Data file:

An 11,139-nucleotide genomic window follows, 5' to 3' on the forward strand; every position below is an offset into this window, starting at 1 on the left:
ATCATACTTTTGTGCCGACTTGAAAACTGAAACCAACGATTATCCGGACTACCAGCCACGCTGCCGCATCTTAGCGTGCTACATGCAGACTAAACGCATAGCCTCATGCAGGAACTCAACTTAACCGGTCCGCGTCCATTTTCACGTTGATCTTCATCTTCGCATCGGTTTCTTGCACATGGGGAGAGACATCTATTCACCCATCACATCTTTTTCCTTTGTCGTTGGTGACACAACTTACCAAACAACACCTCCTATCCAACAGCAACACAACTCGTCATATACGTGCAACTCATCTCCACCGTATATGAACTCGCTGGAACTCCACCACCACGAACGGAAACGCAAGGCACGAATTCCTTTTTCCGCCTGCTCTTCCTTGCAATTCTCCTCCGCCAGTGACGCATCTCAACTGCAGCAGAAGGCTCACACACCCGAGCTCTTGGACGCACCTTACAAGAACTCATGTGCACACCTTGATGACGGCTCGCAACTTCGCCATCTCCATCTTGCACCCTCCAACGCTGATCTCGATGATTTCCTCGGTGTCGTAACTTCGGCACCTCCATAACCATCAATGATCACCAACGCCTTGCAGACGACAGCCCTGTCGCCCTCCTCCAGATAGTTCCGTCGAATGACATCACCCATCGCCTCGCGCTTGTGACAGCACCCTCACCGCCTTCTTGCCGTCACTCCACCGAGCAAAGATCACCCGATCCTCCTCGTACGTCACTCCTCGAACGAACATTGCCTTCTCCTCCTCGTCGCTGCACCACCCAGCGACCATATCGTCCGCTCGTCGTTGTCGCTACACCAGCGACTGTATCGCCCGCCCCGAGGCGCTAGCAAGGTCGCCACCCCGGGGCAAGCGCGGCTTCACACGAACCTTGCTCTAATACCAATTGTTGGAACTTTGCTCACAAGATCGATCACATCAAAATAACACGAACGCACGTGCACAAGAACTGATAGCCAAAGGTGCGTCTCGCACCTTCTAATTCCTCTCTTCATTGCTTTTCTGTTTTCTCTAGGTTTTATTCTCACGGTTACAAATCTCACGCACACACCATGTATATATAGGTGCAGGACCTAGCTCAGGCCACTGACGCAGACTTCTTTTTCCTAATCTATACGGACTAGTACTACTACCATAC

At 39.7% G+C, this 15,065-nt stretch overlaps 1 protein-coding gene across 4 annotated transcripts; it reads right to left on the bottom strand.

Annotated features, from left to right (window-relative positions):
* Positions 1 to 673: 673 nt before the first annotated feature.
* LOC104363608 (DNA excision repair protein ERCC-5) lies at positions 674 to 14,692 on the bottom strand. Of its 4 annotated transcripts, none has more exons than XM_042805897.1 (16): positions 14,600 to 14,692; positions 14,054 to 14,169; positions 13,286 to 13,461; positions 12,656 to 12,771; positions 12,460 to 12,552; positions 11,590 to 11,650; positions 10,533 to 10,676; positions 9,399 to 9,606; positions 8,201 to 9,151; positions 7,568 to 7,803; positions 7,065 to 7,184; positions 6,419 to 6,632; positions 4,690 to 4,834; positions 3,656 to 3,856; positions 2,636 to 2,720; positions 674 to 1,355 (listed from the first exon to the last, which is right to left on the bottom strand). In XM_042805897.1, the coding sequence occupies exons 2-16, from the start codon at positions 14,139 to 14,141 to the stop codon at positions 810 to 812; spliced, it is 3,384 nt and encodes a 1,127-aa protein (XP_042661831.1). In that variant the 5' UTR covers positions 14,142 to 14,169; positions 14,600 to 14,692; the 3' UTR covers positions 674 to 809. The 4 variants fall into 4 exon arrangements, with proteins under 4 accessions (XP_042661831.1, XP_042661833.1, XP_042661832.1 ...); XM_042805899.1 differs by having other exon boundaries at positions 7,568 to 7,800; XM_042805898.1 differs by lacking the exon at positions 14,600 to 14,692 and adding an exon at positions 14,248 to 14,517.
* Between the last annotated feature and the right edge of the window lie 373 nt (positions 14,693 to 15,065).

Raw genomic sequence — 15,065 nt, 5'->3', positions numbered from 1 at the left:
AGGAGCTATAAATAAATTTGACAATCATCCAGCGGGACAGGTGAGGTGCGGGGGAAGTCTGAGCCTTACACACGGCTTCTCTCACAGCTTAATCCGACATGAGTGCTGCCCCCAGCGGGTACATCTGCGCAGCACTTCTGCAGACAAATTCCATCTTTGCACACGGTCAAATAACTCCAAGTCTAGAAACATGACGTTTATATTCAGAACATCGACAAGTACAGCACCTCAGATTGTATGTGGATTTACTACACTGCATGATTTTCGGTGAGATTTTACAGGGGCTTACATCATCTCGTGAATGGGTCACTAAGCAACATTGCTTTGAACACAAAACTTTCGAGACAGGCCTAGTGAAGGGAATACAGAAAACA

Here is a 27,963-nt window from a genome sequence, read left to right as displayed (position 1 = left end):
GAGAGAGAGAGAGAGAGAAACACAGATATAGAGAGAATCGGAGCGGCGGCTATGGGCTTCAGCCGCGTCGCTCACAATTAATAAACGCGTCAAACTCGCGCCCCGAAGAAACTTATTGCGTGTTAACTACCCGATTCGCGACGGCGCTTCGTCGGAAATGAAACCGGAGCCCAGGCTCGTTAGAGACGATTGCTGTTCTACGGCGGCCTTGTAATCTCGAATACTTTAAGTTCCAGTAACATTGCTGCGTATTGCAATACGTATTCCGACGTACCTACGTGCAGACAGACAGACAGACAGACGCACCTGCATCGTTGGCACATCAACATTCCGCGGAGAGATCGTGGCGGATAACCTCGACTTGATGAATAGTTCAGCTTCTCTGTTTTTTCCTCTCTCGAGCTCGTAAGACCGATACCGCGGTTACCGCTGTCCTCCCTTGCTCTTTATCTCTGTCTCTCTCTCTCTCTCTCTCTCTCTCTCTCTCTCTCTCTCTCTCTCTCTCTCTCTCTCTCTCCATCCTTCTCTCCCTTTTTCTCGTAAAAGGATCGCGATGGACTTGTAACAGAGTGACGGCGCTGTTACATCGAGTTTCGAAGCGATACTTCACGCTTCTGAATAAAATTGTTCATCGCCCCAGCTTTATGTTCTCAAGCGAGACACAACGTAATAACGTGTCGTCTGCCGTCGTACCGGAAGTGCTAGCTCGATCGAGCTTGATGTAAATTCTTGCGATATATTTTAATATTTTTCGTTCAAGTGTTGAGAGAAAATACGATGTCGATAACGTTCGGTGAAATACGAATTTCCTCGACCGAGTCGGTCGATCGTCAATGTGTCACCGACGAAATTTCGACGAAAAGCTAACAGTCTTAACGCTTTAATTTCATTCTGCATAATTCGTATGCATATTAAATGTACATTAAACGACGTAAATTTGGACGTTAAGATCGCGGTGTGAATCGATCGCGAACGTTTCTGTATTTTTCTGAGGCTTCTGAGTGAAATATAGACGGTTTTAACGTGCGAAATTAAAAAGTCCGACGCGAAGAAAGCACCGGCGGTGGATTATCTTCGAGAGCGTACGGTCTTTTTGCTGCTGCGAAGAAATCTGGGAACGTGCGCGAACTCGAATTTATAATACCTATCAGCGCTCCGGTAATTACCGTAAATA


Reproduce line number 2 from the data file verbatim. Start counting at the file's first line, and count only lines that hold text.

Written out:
ATCATACTTTTGTGCCGACTTGAAAACTGAAACCAACGATTATCCGGACTACCAGCCACGCTGCCGCATCTTAGCGTGCTACATGCAGACTAAACGCATAGCCTCATGCAGGAACTCAACTTAACCGGTCCGCGTCCATTTTCACGTTGATCTTCATCTTCGCATCGGTTTCTTGCACATGGGGAGAGACATCTATTCACCCATCACATCTTTTTCCTTTGTCGTTGGTGACACAACTTACCAAACAACACCTCCTATCCAACAGCAACACAACTCGTCATATACGTGCAACTCATCTCCACCGTATATGAACTCGCTGGAACTCCACCACCACGAACGGAAACGCAAGGCACGAATTCCTTTTTCCGCCTGCTCTTCCTTGCAATTCTCCTCCGCCAGTGACGCATCTCAACTGCAGCAGAAGGCTCACACACCCGAGCTCTTGGACGCACCTTACAAGAACTCATGTGCACACCTTGATGACGGCTCGCAACTTCGCCATCTCCATCTTGCACCCTCCAACGCTGATCTCGATGATTTCCTCGGTGTCGTAACTTCGGCACCTCCATAACCATCAATGATCACCAACGCCTTGCAGACGACAGCCCTGTCGCCCTCCTCCAGATAGTTCCGTCGAATGACATCACCCATCGCCTCGCGCTTGTGACAGCACCCTCACCGCCTTCTTGCCGTCACTCCACCGAGCAAAGATCACCCGATCCTCCTCGTACGTCACTCCTCGAACGAACATTGCCTTCTCCTCCTCGTCGCTGCACCACCCAGCGACCATATCGTCCGCTCGTCGTTGTCGCTACACCAGCGACTGTATCGCCCGCCCCGAGGCGCTAGCAAGGTCGCCACCCCGGGGCAAGCGCGGCTTCACACGAACCTTGCTCTAATACCAATTGTTGGAACTTTGCTCACAAGATCGATCACATCAAAATAACACGAACGCACGTGCACAAGAACTGATAGCCAAAGGTGCGTCTCGCACCTTCTAATTCCTCTCTTCATTGCTTTTCTGTTTTCTCTAGGTTTTATTCTCACGGTTACAAATCTCACGCACACACCATGTATATATAGGTGCAGGACCTAGCTCAGGCCACTGACGCAGACTTCTTTTTCCTAATCTATACGGACTAGTACTACTACCATAC